Wednesday, September 24, 2008

Has the HarperStudio experiment failed?

Have you been following HarperStudio? News of Bob Miller's departure from Hyperion to start HarperStudio earlier this year has been all over the trades. The plan is to attempt two very different approaches to traditional book publishing--no advances and selling non-returnable.

What is funny to me is that the no advance piece of the equation is supposedly offset by an "exchange for profit sharing." Isn't that what we're doing already, profit sharing? Actually, my understanding is that it is to be a significant split--like 50/50. (I can imagine the royalty clauses, stipulations, and loopholes in that contract. In fact, I'd love to see a copy if anyone can get their hands on one.) Theoretically, the 50/50 profit sharing was being off-set by the other piece of the equation, selling non-returnable.

I'm watching closely because: A. I believe publishing is in dire need of a "Game Changer," something that will finally free us from the traditional ways of doing business that cost so much (like returns); and B. The industry is also in need of a swift kick in the pants regarding runaway advances.

Miller has been able to attract and sign celebrity authors Emeril Lagasse, Michael Eisner, Fifty Cent, John Lithgow (now that's a crew) who don't need big advances, especially if they stand to make more money on actual book sales. We know celebrity sells so that piece is pretty easy to calculate. And I've assumed that it would take strength of HarperCollins to attempt non-returnable sales. This week's PW reports that the non-returnable piece of the puzzle isn't working.

“We've learned a lot about the needs of our accounts," [said Miller,] including that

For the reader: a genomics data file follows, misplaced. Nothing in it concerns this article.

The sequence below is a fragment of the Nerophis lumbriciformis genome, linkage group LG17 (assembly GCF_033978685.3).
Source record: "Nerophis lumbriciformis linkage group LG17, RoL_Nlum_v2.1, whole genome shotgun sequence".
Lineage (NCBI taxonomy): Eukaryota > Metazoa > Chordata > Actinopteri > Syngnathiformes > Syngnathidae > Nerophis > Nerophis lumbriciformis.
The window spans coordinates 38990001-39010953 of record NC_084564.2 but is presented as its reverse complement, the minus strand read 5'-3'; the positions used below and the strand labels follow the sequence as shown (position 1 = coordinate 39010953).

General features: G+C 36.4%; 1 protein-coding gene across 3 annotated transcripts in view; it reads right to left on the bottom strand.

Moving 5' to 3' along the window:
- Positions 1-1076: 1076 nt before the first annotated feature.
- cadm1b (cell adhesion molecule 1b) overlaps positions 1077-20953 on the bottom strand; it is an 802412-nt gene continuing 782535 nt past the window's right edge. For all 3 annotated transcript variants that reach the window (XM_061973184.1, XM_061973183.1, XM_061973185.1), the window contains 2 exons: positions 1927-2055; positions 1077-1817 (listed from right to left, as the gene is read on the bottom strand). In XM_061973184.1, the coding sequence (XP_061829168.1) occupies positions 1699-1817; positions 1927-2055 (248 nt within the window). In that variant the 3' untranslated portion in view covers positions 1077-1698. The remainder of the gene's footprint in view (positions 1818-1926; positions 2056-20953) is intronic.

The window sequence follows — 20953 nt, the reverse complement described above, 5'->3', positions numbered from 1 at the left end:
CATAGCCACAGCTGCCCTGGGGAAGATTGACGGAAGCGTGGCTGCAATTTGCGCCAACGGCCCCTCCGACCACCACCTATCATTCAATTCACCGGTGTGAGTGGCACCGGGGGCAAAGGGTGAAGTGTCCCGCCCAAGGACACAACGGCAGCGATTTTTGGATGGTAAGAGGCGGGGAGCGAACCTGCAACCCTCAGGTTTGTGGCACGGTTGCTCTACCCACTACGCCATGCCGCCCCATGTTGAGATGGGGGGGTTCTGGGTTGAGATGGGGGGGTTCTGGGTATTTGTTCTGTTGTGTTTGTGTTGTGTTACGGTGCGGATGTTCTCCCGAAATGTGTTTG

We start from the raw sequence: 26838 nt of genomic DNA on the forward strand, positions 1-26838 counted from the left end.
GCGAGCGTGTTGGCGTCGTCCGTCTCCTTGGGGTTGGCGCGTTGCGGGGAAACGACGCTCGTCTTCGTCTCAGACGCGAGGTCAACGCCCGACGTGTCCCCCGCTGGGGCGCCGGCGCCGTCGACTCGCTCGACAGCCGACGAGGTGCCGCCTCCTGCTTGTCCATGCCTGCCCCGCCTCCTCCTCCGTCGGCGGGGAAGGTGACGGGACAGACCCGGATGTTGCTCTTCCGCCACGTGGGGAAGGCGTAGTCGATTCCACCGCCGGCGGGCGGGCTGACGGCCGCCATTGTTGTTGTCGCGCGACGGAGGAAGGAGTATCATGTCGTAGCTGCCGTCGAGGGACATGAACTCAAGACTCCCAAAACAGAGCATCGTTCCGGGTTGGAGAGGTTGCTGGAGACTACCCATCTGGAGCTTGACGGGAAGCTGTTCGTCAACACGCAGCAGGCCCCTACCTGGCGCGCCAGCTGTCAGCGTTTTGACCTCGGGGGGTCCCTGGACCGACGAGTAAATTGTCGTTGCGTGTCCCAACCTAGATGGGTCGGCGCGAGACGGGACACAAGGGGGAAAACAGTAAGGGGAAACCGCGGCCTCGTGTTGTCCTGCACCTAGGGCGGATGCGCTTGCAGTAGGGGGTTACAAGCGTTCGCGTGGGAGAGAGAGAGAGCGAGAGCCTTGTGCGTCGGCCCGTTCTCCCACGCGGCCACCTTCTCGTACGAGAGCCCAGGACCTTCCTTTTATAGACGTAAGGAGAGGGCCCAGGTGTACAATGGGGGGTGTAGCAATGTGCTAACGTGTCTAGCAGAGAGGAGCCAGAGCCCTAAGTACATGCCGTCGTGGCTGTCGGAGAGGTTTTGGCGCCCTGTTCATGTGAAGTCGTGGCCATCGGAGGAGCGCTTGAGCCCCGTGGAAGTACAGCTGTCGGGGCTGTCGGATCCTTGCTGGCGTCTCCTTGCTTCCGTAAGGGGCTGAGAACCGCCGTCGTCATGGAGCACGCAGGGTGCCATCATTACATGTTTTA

"each account has a different set of needs to be met" before they will consider buying
nonreturnable. Unable to find a one-size-fits-all policy, Miller said that at this stage
HarperStudio plans to offer retailers a choice of going returnable or nonreturnable,
“with the hope that our nonreturnable terms will be appealing enough that retailers will
try that option.”

The inability to get retailers to back a nonreturnable sale has not diminished Miller's
enthusiasm for the new venture or his determination to experiment. “It's been a very
gratifying experience,” Miller said.

Those sound like the words of a man whose corporate plug has been pulled to me, but we'll see. I'm cheering for Bob Miller and hoping HarperStudio will help chip away at some of the changes our industry desperately needs. I am all for sharing more of the pie but I've been dumbfounded at how they were going to make it work. Now it looks like it may not.

3 comments:

Paul Mikos said...

I kept thinking about this on the drive home tonight and it continues to befuddle me that HarperCollins, Harper-frickin-Collins, ran head long into funding a new imprint without thoroughly vetting one of its fundamental premises.

"You see, what I plan to do is sell the books non-returnable to help off-set our risk."

"That's good thinking, Bob. Damn good thinking."

PW reported that after five months of discussions, “we've learned a lot about the needs of our accounts,” including that “each account has a different set of needs to be met” before they will consider buying nonreturnable.

How did he not know that? How did the HarperCollins execs who signed him up to start the imprint not know this? I dare say had they asked ANY key account rep in the organization, the rep would have told them it wouldn't work, or at least whatever might work for B&N would not work for Ingram, etc.

Question: What did the 800 pound gorilla say to the other 800 pound gorilla who asked him to move?

Answer: No.

Bob Miller said...

Hello, Bob Miller from HarperStudio here. I appreciate the attention to our start-up, but would like to clarify a few things. First, on the skepticism about our 50/50 profit share, I can promise you that it is a true equal share of the profits, with no overhead deducted or other "fatal subtraction" (as Art Buchwald called Hollywood accounting). Second, on the non-returnable issue, while we certainly might fail, the news of our failure is somewhat premature. We haven't even offered terms to booksellers yet, and they may very well still choose our non-returnable option.
Anyway, onward...

Paul Mikos said...

Bob, (Bob?) first, I'm flattered that this blog post found you and I appreciate you taking the time to post a comment.

Second, I am sincere in cheering for you and hopes that your innovation will help change our industry.

Third, I'd still really like a peek at your contract.

Hang in there. Don't let the likes of envy or sour grapes (mine or anyone else's) slow you down. As you say, onward...

Thanks, Paul